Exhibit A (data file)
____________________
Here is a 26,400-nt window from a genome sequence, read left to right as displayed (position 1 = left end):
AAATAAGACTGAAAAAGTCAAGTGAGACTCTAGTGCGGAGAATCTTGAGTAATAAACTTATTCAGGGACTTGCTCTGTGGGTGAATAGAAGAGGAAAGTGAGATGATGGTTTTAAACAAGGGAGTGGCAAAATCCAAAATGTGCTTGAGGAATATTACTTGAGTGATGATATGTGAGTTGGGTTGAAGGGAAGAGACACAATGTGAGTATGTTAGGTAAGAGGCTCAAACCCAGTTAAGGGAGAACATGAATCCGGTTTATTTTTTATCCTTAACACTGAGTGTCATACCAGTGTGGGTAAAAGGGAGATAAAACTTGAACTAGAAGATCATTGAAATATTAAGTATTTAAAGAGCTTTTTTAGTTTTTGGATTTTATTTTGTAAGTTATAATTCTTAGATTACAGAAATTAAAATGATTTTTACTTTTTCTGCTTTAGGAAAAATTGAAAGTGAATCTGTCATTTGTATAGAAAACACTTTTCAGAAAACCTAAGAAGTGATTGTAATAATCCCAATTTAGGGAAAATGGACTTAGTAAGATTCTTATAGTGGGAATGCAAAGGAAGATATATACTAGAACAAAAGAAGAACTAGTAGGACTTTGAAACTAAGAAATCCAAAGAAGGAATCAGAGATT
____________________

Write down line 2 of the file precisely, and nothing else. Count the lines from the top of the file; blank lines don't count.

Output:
AAATAAGACTGAAAAAGTCAAGTGAGACTCTAGTGCGGAGAATCTTGAGTAATAAACTTATTCAGGGACTTGCTCTGTGGGTGAATAGAAGAGGAAAGTGAGATGATGGTTTTAAACAAGGGAGTGGCAAAATCCAAAATGTGCTTGAGGAATATTACTTGAGTGATGATATGTGAGTTGGGTTGAAGGGAAGAGACACAATGTGAGTATGTTAGGTAAGAGGCTCAAACCCAGTTAAGGGAGAACATGAATCCGGTTTATTTTTTATCCTTAACACTGAGTGTCATACCAGTGTGGGTAAAAGGGAGATAAAACTTGAACTAGAAGATCATTGAAATATTAAGTATTTAAAGAGCTTTTTTAGTTTTTGGATTTTATTTTGTAAGTTATAATTCTTAGATTACAGAAATTAAAATGATTTTTACTTTTTCTGCTTTAGGAAAAATTGAAAGTGAATCTGTCATTTGTATAGAAAACACTTTTCAGAAAACCTAAGAAGTGATTGTAATAATCCCAATTTAGGGAAAATGGACTTAGTAAGATTCTTATAGTGGGAATGCAAAGGAAGATATATACTAGAACAAAAGAAGAACTAGTAGGACTTTGAAACTAAGAAATCCAAAGAAGGAATCAGAGATT